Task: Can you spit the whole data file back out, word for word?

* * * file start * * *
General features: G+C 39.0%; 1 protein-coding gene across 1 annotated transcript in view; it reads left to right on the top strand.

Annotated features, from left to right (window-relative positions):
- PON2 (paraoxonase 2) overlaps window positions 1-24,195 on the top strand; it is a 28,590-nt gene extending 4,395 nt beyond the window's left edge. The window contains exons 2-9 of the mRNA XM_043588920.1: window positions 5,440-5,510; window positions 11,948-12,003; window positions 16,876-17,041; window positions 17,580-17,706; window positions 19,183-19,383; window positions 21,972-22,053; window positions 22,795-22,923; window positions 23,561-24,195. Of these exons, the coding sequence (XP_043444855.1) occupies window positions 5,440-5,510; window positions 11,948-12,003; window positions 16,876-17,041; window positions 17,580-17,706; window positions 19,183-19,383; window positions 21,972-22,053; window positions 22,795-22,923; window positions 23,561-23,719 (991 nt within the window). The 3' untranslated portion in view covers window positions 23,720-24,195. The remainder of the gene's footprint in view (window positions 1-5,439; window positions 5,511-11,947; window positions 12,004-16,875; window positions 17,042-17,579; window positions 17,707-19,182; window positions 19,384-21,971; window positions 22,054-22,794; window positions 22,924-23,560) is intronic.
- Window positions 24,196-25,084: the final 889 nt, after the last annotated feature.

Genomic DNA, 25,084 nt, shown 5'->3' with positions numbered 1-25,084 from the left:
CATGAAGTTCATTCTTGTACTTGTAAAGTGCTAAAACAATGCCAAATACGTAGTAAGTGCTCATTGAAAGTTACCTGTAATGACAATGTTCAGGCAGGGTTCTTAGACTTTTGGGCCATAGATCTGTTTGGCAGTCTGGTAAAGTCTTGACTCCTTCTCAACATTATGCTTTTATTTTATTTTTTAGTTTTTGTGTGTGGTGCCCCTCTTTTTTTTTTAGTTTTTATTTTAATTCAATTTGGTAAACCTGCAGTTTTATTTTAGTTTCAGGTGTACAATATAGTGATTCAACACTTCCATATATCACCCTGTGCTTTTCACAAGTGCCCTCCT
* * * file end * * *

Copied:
General features: G+C 39.0%; 1 protein-coding gene across 1 annotated transcript in view; it reads left to right on the top strand.

Annotated features, from left to right (window-relative positions):
- PON2 (paraoxonase 2) overlaps window positions 1-24,195 on the top strand; it is a 28,590-nt gene extending 4,395 nt beyond the window's left edge. The window contains exons 2-9 of the mRNA XM_043588920.1: window positions 5,440-5,510; window positions 11,948-12,003; window positions 16,876-17,041; window positions 17,580-17,706; window positions 19,183-19,383; window positions 21,972-22,053; window positions 22,795-22,923; window positions 23,561-24,195. Of these exons, the coding sequence (XP_043444855.1) occupies window positions 5,440-5,510; window positions 11,948-12,003; window positions 16,876-17,041; window positions 17,580-17,706; window positions 19,183-19,383; window positions 21,972-22,053; window positions 22,795-22,923; window positions 23,561-23,719 (991 nt within the window). The 3' untranslated portion in view covers window positions 23,720-24,195. The remainder of the gene's footprint in view (window positions 1-5,439; window positions 5,511-11,947; window positions 12,004-16,875; window positions 17,042-17,579; window positions 17,707-19,182; window positions 19,384-21,971; window positions 22,054-22,794; window positions 22,924-23,560) is intronic.
- Window positions 24,196-25,084: the final 889 nt, after the last annotated feature.

Genomic DNA, 25,084 nt, shown 5'->3' with positions numbered 1-25,084 from the left:
CATGAAGTTCATTCTTGTACTTGTAAAGTGCTAAAACAATGCCAAATACGTAGTAAGTGCTCATTGAAAGTTACCTGTAATGACAATGTTCAGGCAGGGTTCTTAGACTTTTGGGCCATAGATCTGTTTGGCAGTCTGGTAAAGTCTTGACTCCTTCTCAACATTATGCTTTTATTTTATTTTTTAGTTTTTGTGTGTGGTGCCCCTCTTTTTTTTTTAGTTTTTATTTTAATTCAATTTGGTAAACCTGCAGTTTTATTTTAGTTTCAGGTGTACAATATAGTGATTCAACACTTCCATATATCACCCTGTGCTTTTCACAAGTGCCCTCCT